The conclusion also seems unsupported. Is it really the case that "running just one bus line could be profitable"? My guess is that it wouldn't be profitable, because it's fairly expensive to operate, and cheap flights (as noted in the post) put a cap on how much you can charge.
Maybe someone like Megabus could do it profitably, because they have some economies of scale and existing capital equipment, but I'd be really surprised if a small-time operation running a single Chicago<->NYC bus were profitable.
I really hate when people tell me that flying between point A and B take X hours and then try to compare it to a train/car/bus/etc. I leave and arrive in the city on a train/bus/car. Can you buy the JetBlue ticket for $69 hours (or minutes, or ON THE PLANE?) before takeoff?
The most important question though is if I left my [place of residence] when would I arrive at [destination] and what would my total cost be? Is the airport an hour outside the city and a $50 cab ride? How many HOURS do you have to show up to get on the plane? Taking luggage? Add another half hour minimum to your trip. And not to mention the fun security theater of the airports.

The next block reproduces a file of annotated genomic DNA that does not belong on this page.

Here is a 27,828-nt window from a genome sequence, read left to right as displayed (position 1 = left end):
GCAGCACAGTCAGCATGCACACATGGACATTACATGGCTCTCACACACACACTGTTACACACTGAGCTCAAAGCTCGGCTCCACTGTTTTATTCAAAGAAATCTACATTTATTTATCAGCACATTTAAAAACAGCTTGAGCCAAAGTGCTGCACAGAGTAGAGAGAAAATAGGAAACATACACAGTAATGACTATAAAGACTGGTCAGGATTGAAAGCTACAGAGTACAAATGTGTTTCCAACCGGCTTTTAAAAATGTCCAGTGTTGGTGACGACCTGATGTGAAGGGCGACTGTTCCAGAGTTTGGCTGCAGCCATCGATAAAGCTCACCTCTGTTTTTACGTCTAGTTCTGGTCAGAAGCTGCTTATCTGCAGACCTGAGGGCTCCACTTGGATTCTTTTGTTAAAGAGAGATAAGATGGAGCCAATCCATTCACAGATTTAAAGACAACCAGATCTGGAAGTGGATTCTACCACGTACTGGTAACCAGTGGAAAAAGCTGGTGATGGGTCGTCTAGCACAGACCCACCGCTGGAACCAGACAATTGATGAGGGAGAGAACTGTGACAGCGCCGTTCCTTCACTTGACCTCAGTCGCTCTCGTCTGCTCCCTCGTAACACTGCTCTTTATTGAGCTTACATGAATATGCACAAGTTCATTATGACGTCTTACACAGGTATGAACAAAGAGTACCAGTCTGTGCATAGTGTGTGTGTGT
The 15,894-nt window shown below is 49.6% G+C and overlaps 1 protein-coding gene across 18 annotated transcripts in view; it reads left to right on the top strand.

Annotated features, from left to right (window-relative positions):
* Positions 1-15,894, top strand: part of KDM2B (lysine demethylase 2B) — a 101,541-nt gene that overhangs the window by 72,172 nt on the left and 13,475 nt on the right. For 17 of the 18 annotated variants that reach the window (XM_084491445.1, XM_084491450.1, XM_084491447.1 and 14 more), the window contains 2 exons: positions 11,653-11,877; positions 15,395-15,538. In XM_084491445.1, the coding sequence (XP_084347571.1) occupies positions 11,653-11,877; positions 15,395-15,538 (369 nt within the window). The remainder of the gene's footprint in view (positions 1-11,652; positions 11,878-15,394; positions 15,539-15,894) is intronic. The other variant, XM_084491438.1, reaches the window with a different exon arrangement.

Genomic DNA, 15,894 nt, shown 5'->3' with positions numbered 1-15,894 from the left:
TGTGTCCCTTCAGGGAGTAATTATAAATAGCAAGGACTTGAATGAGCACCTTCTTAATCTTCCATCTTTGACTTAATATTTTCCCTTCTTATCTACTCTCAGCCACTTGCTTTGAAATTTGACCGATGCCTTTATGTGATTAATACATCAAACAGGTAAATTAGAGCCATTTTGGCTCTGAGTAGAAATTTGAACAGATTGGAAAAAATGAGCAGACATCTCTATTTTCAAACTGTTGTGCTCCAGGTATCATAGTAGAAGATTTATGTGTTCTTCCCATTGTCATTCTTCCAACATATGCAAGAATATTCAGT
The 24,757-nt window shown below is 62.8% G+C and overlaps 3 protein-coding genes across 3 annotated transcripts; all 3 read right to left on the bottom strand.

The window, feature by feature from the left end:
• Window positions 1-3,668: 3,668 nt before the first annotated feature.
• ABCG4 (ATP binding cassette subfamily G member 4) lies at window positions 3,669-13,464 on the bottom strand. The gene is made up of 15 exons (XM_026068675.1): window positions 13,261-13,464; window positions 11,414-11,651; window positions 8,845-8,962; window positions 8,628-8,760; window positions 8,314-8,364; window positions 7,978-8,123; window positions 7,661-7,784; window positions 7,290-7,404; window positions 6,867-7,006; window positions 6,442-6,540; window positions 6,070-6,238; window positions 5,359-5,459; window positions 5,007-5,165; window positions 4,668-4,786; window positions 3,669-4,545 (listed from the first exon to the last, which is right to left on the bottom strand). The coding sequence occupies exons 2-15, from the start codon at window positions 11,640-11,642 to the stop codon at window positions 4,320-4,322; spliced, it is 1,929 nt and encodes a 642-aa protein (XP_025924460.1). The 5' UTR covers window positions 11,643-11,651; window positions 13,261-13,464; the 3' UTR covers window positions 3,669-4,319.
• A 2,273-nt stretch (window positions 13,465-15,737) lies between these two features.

I drive from Boston to Toronto and it is faster door to door than flying and is a much better experience. Chicago from NYC would be longer at 13 hours so flying would be faster. Busses need to compete on other things. Treating you like a human, having wifi and power jacks. perks like ipads on the bus, free books, or gut half the seats and setup poker tables, video games. A bus that is made up of half beds. Themed busses, something, anything to make it more then just a bus trip, something you could charge much more than planes and people would want to use it. Go after a different market then who is currently riding the bus. Charge $500 for a bus ticket and think what you could do provide for that overhead.
Their rapid expansion across the midwest and east coast makes me think Megabus will likely offer soon a way to get from Chi to NYC. Perhaps the trip would take as long as the greyhound trip, I don't know. But its worth keeping an eye on. They have seemed to add routes about every 3 months or so. Connecting the midwest to the east coast would seem a natural progression.
Looks like they already do cover the midwest pretty well - they just don't do 14+ hour routes. Probably since you have to switch out the drivers (and a lot of passengers would spring for the plane at that distance).